The Rockstar Dilemma

The Rockstars: the great performers in your organization.

For a while it was you. Everything connected. Everything was going your way.

You were on top.

You were the one everyone sought out.

You were the first pick to help others, mentor them, and get them up to speed.

You helped develop others.

But things change.

They began to rise.

They started to perform.

Now, they are the ones everyone seeks out.

Now, they are the first pick to help others.

A shift in Rockstar status can be disruptive. The shift can leave you feeling unsure and insecure.

“Is there still a place for me?”

“What will happen if I build and develop others, and I am no longer needed?”

At some point in your career will most likely be faced with the Rockstar Dilemma: When you move from the top performer to another role as others rise up and take their place in the organization.

The Rockstar Dilemma presents us with a choice that usually takes two different paths.

  1. We see our role not only to perform, but to help build capacity in others, and to share what we know to help them succeed.
  2. We see our role to perform as sheer competition, and anyone’s gain is our loss.

Choosing the second path is easy. We just perform, and perform, and move ahead as long as we can.

Choosing the first path is hard. We face the dilemma of performing, while helping others develop and perform, knowing that there is a chance that someday they will surpass us.

There is insecurity in the first path.

There is risk in the first path.

I hear the response every time I introduce the first path of the Rockstar Dilemma.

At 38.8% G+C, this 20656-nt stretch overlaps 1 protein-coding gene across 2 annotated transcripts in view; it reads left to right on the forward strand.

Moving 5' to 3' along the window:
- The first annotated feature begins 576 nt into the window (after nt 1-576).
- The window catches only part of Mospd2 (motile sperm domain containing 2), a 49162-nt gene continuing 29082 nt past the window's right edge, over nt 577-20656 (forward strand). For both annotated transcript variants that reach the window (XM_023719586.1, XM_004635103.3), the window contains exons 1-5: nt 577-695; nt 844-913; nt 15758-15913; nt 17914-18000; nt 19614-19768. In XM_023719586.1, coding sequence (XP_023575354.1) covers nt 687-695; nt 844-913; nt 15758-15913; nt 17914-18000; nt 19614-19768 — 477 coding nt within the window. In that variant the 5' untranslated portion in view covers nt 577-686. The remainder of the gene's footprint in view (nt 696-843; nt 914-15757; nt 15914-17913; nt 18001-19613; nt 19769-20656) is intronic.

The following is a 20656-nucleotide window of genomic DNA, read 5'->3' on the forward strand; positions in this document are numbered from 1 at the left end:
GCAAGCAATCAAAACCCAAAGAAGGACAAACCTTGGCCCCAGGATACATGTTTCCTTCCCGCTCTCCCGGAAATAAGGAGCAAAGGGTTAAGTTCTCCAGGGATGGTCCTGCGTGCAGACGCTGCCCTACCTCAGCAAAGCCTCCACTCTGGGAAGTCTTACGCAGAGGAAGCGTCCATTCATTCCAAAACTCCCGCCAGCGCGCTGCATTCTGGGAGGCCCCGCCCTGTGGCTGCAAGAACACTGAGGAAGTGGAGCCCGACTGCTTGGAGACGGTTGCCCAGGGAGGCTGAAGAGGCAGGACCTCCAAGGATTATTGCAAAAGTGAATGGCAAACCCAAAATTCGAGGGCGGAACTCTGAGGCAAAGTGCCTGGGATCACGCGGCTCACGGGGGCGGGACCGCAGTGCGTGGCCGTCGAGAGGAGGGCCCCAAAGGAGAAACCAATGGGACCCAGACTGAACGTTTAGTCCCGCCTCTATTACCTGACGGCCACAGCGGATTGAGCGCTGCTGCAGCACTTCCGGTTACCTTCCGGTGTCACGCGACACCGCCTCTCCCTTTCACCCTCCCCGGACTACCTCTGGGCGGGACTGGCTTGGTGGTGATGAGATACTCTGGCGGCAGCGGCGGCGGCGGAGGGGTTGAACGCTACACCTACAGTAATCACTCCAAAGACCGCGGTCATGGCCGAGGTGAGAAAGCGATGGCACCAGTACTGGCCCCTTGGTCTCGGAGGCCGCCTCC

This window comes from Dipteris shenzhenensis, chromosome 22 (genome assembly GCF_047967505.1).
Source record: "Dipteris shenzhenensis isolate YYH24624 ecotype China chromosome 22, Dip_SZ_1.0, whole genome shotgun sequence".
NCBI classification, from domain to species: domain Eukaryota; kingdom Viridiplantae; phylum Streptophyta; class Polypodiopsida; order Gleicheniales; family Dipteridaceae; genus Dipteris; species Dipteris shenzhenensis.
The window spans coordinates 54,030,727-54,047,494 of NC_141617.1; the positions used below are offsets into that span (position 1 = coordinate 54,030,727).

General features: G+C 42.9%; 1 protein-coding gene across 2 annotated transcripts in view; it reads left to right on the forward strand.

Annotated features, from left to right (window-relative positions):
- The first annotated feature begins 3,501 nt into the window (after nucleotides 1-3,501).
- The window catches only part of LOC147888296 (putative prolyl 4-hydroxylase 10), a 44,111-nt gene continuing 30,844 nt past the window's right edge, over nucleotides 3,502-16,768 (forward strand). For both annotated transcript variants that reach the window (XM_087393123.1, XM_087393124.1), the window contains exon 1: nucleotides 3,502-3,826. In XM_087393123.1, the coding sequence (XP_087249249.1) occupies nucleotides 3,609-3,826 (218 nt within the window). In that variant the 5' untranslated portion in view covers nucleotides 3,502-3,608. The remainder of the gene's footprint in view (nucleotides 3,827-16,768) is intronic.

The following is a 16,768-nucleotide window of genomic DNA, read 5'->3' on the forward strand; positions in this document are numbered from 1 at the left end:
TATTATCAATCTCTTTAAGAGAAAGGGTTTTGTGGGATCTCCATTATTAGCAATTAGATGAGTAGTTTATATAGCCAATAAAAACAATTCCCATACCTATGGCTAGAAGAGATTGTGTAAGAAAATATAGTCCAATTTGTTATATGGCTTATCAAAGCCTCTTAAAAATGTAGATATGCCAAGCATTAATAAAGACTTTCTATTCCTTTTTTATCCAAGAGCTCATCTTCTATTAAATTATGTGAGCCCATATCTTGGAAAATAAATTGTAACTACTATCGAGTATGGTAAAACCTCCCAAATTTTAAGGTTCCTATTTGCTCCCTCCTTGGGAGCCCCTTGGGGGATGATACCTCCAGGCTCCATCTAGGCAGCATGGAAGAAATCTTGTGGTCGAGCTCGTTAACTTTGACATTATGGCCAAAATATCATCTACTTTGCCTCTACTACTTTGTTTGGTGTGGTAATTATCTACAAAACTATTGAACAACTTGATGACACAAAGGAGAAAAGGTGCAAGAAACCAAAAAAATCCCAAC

“But, if I develop them, I will no longer be needed. You are essentially having me work myself out of a job!”

My response is always the same.

“If you are the kind of leader who can build teams who are better than you, and can out perform you, you will never be out of a job. Organizations will pay you a lot more than you are making today to build that kind of a performance culture.”

When faced with the Rockstar Dilemma, let’s pick the right path.

Work Life Separation

images

We get a quick note on the weekend.

“Sorry to bug you about work on a weekend, but I need…”

Or a text late at night.

“Hey, sorry, I know it is late, but can you send along…”

And there was an email early in the morning.

“Sorry, this is last-minute, but can you give us a call right away…”

These requests were simple. They took just a few moments of our time.

We enjoyed being able to respond. It didn’t even feel like work.

There was a time when we thought we needed work life separation.

There was a time when we thought this divide was important.

There was a time when work felt like work.

Over the past few years the work life separation wall has slowly been dismantled.

Brick by brick, the need to be distinct and have boundaries has faded away.

The work life separation wall has become a smeary, messy, blended tapestry.

30a535101222356fc1c98a2ef4eff251

When our work, and life is about helping others, both happen at interesting hours, times, and moments.

It doesn’t feel like work. It isn’t distinct from our life. It just is.

We live and work at weird hours when there is a need. There are no office hours.

We aren’t counting the days until we retire. We just live.

We live and work in various locations, and at various times.

We meet the needs around us throughout our entire journey.

There is no longer a need for the work life separation.

The absence of that artificial barrier sets us free.

 

Parachuting In

MARSOC_parachutist

(Image Courtesy of Pinterest)

While getting coffee before a consulting gig, I happened to bump into two leaders from that same organization who were at a table sipping their morning brew. There was a brief pause.

“Hey, are you parachuting in again today?”

“Yes.”

Awkward pause.

“It’s not us right?”

“Nope, you are fine. In fact your departments are doing well.”

“Great. Good luck. We are just glad it is not us.”

Parachuting In: the new term this group jokingly uses when I stop by to help a division or group of folks in the organization understand themselves better, work through conflict, or learn to be a more effective team.

I kind of like it.